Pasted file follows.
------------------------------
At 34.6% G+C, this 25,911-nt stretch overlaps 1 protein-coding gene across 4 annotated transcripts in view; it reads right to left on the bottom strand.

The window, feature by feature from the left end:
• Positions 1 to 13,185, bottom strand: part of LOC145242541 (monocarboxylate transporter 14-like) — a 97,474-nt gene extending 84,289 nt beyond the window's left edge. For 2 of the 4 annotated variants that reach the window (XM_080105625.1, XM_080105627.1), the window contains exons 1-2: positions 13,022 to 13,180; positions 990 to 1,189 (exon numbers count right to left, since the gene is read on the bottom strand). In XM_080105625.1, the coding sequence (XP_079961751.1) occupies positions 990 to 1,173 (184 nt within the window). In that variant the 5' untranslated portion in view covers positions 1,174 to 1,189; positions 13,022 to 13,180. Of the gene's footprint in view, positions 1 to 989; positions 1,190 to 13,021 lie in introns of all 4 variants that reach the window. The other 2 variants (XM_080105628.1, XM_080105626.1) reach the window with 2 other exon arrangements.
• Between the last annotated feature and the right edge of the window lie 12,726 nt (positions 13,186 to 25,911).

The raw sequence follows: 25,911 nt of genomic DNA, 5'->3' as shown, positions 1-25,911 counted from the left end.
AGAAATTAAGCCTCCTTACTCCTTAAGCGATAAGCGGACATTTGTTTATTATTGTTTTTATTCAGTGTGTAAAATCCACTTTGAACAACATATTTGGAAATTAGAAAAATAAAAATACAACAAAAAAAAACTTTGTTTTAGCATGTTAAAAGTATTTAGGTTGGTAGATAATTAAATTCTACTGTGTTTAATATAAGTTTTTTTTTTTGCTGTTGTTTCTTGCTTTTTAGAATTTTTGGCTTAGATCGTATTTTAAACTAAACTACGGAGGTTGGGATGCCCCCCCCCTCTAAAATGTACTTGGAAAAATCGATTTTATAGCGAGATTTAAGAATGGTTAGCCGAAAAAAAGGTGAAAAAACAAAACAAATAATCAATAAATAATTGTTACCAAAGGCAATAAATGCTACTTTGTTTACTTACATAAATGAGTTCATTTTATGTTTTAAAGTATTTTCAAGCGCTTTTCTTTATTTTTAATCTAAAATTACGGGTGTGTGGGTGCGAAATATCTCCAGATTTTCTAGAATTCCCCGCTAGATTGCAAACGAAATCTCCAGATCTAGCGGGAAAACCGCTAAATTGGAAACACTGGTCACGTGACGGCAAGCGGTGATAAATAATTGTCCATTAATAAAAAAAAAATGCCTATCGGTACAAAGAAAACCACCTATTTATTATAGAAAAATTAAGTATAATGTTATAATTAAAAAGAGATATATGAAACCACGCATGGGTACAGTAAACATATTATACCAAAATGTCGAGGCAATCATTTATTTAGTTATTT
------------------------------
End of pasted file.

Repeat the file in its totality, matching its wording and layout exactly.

At 34.6% G+C, this 25,911-nt stretch overlaps 1 protein-coding gene across 4 annotated transcripts in view; it reads right to left on the bottom strand.

The window, feature by feature from the left end:
• Positions 1 to 13,185, bottom strand: part of LOC145242541 (monocarboxylate transporter 14-like) — a 97,474-nt gene extending 84,289 nt beyond the window's left edge. For 2 of the 4 annotated variants that reach the window (XM_080105625.1, XM_080105627.1), the window contains exons 1-2: positions 13,022 to 13,180; positions 990 to 1,189 (exon numbers count right to left, since the gene is read on the bottom strand). In XM_080105625.1, the coding sequence (XP_079961751.1) occupies positions 990 to 1,173 (184 nt within the window). In that variant the 5' untranslated portion in view covers positions 1,174 to 1,189; positions 13,022 to 13,180. Of the gene's footprint in view, positions 1 to 989; positions 1,190 to 13,021 lie in introns of all 4 variants that reach the window. The other 2 variants (XM_080105628.1, XM_080105626.1) reach the window with 2 other exon arrangements.
• Between the last annotated feature and the right edge of the window lie 12,726 nt (positions 13,186 to 25,911).

The raw sequence follows: 25,911 nt of genomic DNA, 5'->3' as shown, positions 1-25,911 counted from the left end.
AGAAATTAAGCCTCCTTACTCCTTAAGCGATAAGCGGACATTTGTTTATTATTGTTTTTATTCAGTGTGTAAAATCCACTTTGAACAACATATTTGGAAATTAGAAAAATAAAAATACAACAAAAAAAAACTTTGTTTTAGCATGTTAAAAGTATTTAGGTTGGTAGATAATTAAATTCTACTGTGTTTAATATAAGTTTTTTTTTTTGCTGTTGTTTCTTGCTTTTTAGAATTTTTGGCTTAGATCGTATTTTAAACTAAACTACGGAGGTTGGGATGCCCCCCCCCTCTAAAATGTACTTGGAAAAATCGATTTTATAGCGAGATTTAAGAATGGTTAGCCGAAAAAAAGGTGAAAAAACAAAACAAATAATCAATAAATAATTGTTACCAAAGGCAATAAATGCTACTTTGTTTACTTACATAAATGAGTTCATTTTATGTTTTAAAGTATTTTCAAGCGCTTTTCTTTATTTTTAATCTAAAATTACGGGTGTGTGGGTGCGAAATATCTCCAGATTTTCTAGAATTCCCCGCTAGATTGCAAACGAAATCTCCAGATCTAGCGGGAAAACCGCTAAATTGGAAACACTGGTCACGTGACGGCAAGCGGTGATAAATAATTGTCCATTAATAAAAAAAAAATGCCTATCGGTACAAAGAAAACCACCTATTTATTATAGAAAAATTAAGTATAATGTTATAATTAAAAAGAGATATATGAAACCACGCATGGGTACAGTAAACATATTATACCAAAATGTCGAGGCAATCATTTATTTAGTTATTT